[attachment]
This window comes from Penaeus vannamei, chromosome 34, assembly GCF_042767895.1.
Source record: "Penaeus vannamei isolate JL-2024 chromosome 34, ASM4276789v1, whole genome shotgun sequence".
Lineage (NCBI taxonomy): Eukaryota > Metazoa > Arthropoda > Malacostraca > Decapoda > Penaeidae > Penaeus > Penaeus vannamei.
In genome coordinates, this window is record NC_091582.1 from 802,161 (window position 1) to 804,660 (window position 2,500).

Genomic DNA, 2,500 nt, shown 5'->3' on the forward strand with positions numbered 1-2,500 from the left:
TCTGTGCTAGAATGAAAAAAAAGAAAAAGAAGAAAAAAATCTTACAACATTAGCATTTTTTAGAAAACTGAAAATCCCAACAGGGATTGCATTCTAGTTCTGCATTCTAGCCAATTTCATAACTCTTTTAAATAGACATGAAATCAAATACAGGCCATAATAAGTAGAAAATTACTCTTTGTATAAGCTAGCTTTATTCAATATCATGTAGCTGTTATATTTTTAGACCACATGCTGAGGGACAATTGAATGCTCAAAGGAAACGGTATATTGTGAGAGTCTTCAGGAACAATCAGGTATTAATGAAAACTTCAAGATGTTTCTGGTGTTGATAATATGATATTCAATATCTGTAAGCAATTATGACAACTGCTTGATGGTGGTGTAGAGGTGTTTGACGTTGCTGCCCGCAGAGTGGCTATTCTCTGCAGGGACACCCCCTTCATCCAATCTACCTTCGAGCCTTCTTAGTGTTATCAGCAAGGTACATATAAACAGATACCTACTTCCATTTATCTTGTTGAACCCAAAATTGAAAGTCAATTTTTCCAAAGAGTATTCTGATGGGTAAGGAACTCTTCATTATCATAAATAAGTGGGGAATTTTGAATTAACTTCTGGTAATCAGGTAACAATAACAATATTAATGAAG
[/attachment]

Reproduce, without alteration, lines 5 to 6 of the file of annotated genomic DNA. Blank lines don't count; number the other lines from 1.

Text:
Genomic DNA, 2,500 nt, shown 5'->3' on the forward strand with positions numbered 1-2,500 from the left:
TCTGTGCTAGAATGAAAAAAAAGAAAAAGAAGAAAAAAATCTTACAACATTAGCATTTTTTAGAAAACTGAAAATCCCAACAGGGATTGCATTCTAGTTCTGCATTCTAGCCAATTTCATAACTCTTTTAAATAGACATGAAATCAAATACAGGCCATAATAAGTAGAAAATTACTCTTTGTATAAGCTAGCTTTATTCAATATCATGTAGCTGTTATATTTTTAGACCACATGCTGAGGGACAATTGAATGCTCAAAGGAAACGGTATATTGTGAGAGTCTTCAGGAACAATCAGGTATTAATGAAAACTTCAAGATGTTTCTGGTGTTGATAATATGATATTCAATATCTGTAAGCAATTATGACAACTGCTTGATGGTGGTGTAGAGGTGTTTGACGTTGCTGCCCGCAGAGTGGCTATTCTCTGCAGGGACACCCCCTTCATCCAATCTACCTTCGAGCCTTCTTAGTGTTATCAGCAAGGTACATATAAACAGATACCTACTTCCATTTATCTTGTTGAACCCAAAATTGAAAGTCAATTTTTCCAAAGAGTATTCTGATGGGTAAGGAACTCTTCATTATCATAAATAAGTGGGGAATTTTGAATTAACTTCTGGTAATCAGGTAACAATAACAATATTAATGAAG